On Sat. night I went to see what this Territorial Reading Room, in the New Bedford Road, is like.  It was there when I left Luton at first.  I had not been in before.

I say  wouldn’t it be simply “Topping” if we had a large enough house, that we could afford to make a library or back room into a room where the soldiers can enjoy recreation & reading.  Well that is what a generous private person has done with one of his rooms.  I walked up the steep winding gravel path until I came to the French window & on looking in I saw no one.  I entered & tapped a door to enquire if the use of the room was free.  Yes, was the answer the housemaid gave, so I sat down and read about Kitchener & looked at the pictures on the wall.

WW1 Kitchener
Field Marshall Herbert Kitchener. 1850 -1916.
John Jellico Admiral of the Fleet.
John Jellico Admiral of the Fleet.

Ida, it was just like our ‘Top Attic Study’ but most beautifully coloured portraits of Kitchener & Jellicoe (6) & the other generals & flags 9th Nov 1914 smallover the fireplace & along the walls.  Games of draughts etc, writing material & magazines of all kinds.  All of the above were neatly laid in piles on the forms and tables.

Helmuth Johann Ludwig von Moltke. 1848-1916.
WW1 Kluck
Alexander von Kluck. 1846-1934.

I had a look at the Times’ ‘History of the War’ and noticed – (well I had never noticed before) how vulgar are the countenances of the German orcifers (sic) Von Moltke (7), Von __, Von __,  Von Kluck (8) – all have got double chins, ugly flat noses, horrible dishevelled hair, broad hard faces. So different from the other nations (9).

Marshall Joseph Jacques Cesaire Joffre
Marshall Joseph Jacques Cesaire Joffre. 1852-1931.
Sir John French
Field Marshall, 1st Earl of Ypres.

 

 

 

 

I read your last letter, with deep interest, on the Range last Wed or Thursday, between the turns.  But I cannot but admit that when I got to know what a fuss the P. C. caused I felt very M____ble (10).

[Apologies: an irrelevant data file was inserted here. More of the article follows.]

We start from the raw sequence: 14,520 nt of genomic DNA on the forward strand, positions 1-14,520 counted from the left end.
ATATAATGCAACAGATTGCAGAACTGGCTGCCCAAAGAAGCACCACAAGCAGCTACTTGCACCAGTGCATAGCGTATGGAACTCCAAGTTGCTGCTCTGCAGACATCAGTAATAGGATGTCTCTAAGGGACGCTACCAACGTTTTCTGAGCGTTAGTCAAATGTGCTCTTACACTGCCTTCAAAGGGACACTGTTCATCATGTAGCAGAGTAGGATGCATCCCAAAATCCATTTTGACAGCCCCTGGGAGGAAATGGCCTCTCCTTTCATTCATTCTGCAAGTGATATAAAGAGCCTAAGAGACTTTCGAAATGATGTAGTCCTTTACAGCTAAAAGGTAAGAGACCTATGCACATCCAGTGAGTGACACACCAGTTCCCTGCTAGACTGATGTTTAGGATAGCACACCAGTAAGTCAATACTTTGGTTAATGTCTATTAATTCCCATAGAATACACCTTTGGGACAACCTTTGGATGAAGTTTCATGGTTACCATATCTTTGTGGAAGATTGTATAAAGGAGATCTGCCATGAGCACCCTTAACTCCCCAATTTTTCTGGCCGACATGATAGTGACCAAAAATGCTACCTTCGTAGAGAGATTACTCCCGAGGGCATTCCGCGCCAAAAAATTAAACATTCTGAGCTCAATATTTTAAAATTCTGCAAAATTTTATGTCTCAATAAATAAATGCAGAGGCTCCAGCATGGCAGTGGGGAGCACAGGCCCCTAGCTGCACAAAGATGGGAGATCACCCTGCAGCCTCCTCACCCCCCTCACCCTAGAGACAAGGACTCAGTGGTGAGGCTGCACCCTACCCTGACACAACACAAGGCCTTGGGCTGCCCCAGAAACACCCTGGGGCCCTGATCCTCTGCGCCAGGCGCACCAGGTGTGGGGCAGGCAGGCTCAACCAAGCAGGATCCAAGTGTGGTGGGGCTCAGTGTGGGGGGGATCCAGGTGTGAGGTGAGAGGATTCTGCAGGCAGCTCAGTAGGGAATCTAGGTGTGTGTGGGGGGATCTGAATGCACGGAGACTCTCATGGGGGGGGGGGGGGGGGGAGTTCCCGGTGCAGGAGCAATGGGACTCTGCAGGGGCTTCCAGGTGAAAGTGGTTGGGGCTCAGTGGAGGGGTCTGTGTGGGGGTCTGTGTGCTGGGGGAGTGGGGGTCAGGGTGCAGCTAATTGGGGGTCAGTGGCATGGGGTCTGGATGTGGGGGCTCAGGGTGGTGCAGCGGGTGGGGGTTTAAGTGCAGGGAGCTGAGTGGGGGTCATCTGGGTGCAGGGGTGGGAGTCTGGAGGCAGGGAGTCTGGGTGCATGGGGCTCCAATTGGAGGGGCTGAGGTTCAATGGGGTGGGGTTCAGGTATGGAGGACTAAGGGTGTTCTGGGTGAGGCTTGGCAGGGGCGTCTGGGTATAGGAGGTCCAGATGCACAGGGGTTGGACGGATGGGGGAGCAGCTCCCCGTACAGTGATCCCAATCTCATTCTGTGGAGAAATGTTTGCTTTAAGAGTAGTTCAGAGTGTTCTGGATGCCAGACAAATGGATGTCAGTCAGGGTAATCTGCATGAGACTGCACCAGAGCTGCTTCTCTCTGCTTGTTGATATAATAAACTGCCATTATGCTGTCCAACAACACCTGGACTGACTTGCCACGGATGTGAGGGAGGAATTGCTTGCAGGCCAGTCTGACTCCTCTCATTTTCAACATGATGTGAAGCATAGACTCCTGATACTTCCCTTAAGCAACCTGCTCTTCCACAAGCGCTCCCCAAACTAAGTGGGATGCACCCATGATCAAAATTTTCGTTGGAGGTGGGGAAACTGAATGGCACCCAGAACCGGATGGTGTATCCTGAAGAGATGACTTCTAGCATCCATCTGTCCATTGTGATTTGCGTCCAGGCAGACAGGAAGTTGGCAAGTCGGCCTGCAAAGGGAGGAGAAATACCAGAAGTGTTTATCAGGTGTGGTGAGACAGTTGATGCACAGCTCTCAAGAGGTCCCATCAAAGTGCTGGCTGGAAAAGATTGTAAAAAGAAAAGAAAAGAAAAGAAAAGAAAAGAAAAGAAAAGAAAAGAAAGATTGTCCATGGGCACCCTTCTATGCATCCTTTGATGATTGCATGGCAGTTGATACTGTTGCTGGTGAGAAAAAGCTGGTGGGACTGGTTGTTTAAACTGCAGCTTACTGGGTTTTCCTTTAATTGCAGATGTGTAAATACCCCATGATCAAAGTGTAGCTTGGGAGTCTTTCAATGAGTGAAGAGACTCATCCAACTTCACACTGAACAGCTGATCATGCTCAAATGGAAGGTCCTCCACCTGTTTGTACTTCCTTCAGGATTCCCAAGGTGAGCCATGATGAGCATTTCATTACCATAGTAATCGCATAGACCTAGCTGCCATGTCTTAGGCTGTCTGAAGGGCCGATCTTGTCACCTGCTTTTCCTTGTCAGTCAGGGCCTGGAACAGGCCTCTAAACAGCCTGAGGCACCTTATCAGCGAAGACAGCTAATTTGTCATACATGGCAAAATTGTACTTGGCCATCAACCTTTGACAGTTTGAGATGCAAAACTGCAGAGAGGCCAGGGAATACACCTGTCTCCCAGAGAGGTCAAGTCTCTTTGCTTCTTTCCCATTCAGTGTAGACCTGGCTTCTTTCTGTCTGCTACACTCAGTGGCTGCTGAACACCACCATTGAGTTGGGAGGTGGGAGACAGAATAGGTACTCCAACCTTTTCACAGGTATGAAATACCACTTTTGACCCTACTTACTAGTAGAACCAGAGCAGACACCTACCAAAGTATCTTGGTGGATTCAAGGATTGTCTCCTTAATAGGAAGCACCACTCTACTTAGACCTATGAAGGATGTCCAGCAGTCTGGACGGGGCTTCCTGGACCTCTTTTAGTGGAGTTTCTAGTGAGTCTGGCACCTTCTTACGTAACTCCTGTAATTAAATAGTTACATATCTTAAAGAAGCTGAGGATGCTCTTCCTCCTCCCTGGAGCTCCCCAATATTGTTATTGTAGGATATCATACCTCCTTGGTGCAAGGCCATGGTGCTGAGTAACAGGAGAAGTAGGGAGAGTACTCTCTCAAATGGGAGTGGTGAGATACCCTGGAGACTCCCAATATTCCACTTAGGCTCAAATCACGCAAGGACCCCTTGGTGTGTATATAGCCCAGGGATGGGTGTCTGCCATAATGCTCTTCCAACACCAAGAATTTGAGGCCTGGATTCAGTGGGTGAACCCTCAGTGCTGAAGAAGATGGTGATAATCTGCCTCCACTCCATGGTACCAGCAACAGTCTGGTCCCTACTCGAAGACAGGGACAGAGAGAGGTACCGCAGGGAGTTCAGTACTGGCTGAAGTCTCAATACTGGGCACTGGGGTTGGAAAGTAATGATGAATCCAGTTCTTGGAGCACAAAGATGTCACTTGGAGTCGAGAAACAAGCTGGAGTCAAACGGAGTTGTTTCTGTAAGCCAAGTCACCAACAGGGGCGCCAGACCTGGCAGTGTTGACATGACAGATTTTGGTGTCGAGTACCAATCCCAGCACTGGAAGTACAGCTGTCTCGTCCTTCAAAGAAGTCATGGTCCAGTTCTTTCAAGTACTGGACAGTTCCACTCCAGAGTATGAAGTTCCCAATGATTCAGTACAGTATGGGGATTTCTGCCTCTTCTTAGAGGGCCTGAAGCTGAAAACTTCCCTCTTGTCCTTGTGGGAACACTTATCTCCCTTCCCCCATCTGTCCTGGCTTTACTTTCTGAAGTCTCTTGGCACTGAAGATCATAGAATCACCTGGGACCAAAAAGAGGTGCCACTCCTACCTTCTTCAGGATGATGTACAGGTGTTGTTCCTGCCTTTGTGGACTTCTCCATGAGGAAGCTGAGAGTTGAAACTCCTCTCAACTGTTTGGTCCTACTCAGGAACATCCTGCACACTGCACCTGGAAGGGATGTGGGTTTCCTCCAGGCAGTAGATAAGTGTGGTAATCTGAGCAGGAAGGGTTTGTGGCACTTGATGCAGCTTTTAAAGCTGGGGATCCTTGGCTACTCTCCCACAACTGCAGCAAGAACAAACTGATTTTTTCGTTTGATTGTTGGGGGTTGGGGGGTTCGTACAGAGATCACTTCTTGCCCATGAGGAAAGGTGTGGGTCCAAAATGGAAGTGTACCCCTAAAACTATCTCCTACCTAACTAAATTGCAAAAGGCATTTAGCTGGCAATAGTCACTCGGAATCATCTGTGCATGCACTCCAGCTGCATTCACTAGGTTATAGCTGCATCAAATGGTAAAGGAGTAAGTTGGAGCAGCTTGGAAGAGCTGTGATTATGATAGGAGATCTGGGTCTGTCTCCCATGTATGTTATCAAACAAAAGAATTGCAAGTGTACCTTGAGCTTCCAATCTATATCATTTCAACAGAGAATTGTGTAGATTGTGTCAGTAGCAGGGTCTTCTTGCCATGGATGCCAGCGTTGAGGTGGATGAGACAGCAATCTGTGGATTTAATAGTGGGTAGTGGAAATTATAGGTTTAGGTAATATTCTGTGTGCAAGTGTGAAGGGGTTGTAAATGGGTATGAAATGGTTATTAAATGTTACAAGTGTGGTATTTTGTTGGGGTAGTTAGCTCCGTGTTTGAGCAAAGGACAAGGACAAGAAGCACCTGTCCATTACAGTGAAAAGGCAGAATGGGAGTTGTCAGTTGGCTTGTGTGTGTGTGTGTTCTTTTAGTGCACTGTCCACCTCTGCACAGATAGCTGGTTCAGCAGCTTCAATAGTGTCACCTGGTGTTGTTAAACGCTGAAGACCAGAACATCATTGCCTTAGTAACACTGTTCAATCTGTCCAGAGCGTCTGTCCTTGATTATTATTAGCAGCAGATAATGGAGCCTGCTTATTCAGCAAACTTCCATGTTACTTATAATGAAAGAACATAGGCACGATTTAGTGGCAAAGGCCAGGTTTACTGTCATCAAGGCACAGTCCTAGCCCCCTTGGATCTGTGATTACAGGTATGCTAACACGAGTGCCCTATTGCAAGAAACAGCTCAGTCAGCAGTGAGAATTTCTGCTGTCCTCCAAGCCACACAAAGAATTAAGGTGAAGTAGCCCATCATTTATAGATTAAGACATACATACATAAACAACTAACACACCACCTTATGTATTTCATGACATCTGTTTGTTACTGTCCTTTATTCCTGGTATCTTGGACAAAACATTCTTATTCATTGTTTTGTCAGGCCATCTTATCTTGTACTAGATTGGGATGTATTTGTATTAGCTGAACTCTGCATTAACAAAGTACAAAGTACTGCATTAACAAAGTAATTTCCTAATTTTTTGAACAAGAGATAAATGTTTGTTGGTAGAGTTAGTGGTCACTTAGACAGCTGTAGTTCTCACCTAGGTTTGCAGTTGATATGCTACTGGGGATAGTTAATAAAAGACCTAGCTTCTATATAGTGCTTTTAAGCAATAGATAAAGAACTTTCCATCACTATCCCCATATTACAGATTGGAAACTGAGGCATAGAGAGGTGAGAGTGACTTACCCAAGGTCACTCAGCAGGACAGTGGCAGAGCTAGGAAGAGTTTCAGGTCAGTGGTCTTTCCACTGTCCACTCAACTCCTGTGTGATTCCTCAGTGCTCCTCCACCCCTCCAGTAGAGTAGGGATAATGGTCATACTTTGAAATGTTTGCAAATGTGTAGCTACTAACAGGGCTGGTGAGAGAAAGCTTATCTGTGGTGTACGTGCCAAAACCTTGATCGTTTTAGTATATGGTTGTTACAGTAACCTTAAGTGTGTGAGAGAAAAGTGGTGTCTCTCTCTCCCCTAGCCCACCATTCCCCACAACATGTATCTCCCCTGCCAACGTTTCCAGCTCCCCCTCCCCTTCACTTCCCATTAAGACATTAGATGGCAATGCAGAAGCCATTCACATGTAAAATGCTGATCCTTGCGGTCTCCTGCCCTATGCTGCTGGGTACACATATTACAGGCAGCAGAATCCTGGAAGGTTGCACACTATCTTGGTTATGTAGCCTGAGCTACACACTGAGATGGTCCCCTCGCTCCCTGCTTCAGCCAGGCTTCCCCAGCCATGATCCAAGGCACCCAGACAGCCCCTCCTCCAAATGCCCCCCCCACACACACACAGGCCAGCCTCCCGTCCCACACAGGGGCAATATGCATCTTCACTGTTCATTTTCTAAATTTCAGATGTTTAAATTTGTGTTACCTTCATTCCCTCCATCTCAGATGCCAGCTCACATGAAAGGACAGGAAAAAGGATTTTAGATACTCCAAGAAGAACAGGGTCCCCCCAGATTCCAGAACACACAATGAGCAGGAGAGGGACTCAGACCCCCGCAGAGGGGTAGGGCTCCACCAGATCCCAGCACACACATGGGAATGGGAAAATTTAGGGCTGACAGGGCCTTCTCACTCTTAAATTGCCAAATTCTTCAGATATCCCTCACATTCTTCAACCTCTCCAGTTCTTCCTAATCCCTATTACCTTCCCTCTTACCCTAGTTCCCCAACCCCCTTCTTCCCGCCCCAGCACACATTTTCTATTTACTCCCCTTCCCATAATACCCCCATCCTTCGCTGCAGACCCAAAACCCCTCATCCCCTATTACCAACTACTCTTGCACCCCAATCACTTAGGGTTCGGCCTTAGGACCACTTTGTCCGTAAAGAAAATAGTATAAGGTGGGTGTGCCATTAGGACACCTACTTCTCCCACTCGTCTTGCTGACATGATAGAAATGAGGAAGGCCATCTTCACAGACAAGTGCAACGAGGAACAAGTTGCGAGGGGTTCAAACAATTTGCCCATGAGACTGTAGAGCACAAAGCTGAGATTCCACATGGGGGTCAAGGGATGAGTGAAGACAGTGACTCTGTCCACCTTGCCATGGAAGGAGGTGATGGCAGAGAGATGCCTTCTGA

Dear Mother, I could give you all I get excepting just say 1/- for fear of a question from the Captain.  I noticed your paper was getting short when I was on Home LeaveI know you like some good note to write on.  Well here’s some for your very self.  You will not very well be able to rip the sheets in two, as you generally do with the ordinary leaf note.

I thought of your advice to save my money.  Well I went and got a 2/- P.O. intending to send it home, but I had to break into it at the end.  Never mind I will send some home next week. If anything happens to me then it will be a “little” help to you.

I admired Ida’s dress when I was at home & ‘eyed’ the dainty ‘blouse’ with its pretty red, white & blue ‘border,’ so I could not resist going & buying what I thought a pretty knot to match the blouse.  Staffordshire Regt. Brooch. Should Ida not like it, then I think Miss Mary Overend* should have it,  for she has been very good to us in sending chocs etc.

What does Basil do on Saturday & Sunday afternoons now?  Bless him.  I do hope he will manage to get through (exam) without injuring his health. Does Harold often come & see you at weekends?  When I send him a P.C. I often wonder whether to send it to home or his Wol’ton place (11).  Does he show you the P.Cs I send him?

Have I told you that we have had good meals here, no two dinners alike – change every dayMilk pudding to-day, being Sunday.  Am having a glass of hot milk for my supper.

If you would like a tie like the one I sent for Miss Foster* (I sent it to you to have a look at it, for it was your idea & I hope you mentioned it to Miss Foster. I shall in my next letter).  I say if you want another tie (I can’t get one like yours) just write by return & I will get one before we leave Luton on Tuesday Feb. 2/ 15.

Is there anything else?  Not as I know of yet.  Got some P.Cs in store for future use & your collection. Field firing begins next week at Dunstable, when we shall take billets.

Yours affec.        Bertie

ELIZABETH HIBBETT WEBB 2009
ELIZABETH HIBBETT WEBB.

(1Sydney’s Billet next door. New Year  date wrong again. (2)’Ta Sha’ (Staff’s dialect –  meaning ?) (3) ‘Group’: See 26th Jan. (4) Must mean English Hymnal, 1906. (19th Cent. research – Medieval plainsong & celebration of Saints). See Robert Alwell Article.  http://www.englishhymnal.co.uk and http://www.stmary’sprimrosehill.com. 

(5) Hibbett interest in Yorkshire history (grandparents’ home). i) Edward IVth 1461-1470 & 1471-1483. 1st Yorkist King (eldest son of Richard Plantagenet, Duke of York) granted Luton estates to ii) Archbishop  of York, Thomas Rotherham (formerly Bishop of Lincoln – brother iii) John Rotherham became Lord of Manor of Luton  Hoo, 1476).  ivLord William Wenlock d.1471 (fought for both Yorkists & Lancastrians in Wars of Roses; Knight of Bedfordshire; Speaker 1455 Parliament). Wenlock Chapel, St Mary’s Parish Church, Luton).

(6) Earl John Jellicoe, Admiral of the Fleet 1914 -1916. Governor of New Zealand, 1920-1924. (7) Helmuth Johann Ludwig von Moltke, Chief of German General Staff, 1906 – 1914(8) Alexander von Kluck, German General.. (9) iMarshall (Papa)Joffre 1852-1931. French General; iiSir John French. Anglo-Irish Officer, British Army(10PC re Monday’s ‘bad scoring’? (11) Woverhampton abbrev.

NEXT POST: 31ST JAN. 1915: 2nd Letter with a FOR LUCK Note.